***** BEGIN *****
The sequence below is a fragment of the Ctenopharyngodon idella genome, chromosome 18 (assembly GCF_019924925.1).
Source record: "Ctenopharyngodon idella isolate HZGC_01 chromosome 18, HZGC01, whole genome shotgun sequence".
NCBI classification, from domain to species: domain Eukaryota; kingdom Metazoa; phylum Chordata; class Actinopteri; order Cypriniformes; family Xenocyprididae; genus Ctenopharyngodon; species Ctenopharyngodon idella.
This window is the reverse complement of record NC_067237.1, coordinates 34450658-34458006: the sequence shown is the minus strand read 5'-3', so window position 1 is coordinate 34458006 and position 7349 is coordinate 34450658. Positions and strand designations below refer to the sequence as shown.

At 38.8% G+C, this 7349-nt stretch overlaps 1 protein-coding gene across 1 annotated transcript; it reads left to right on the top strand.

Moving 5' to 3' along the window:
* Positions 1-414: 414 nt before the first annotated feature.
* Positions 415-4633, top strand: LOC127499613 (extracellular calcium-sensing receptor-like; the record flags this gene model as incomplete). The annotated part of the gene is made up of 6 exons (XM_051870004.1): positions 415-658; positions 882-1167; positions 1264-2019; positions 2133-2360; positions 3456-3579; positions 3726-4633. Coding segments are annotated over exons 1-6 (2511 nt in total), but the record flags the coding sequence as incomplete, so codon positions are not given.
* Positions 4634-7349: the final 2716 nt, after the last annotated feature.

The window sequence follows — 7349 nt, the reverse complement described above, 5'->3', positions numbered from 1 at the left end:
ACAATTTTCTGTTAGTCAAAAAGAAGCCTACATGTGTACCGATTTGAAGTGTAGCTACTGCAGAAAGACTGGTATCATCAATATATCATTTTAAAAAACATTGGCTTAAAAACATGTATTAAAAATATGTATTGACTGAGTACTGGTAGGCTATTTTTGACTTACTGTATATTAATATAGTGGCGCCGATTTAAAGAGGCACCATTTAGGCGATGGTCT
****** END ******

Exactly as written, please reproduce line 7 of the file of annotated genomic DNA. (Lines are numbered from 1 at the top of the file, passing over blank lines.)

* Positions 1-414: 414 nt before the first annotated feature.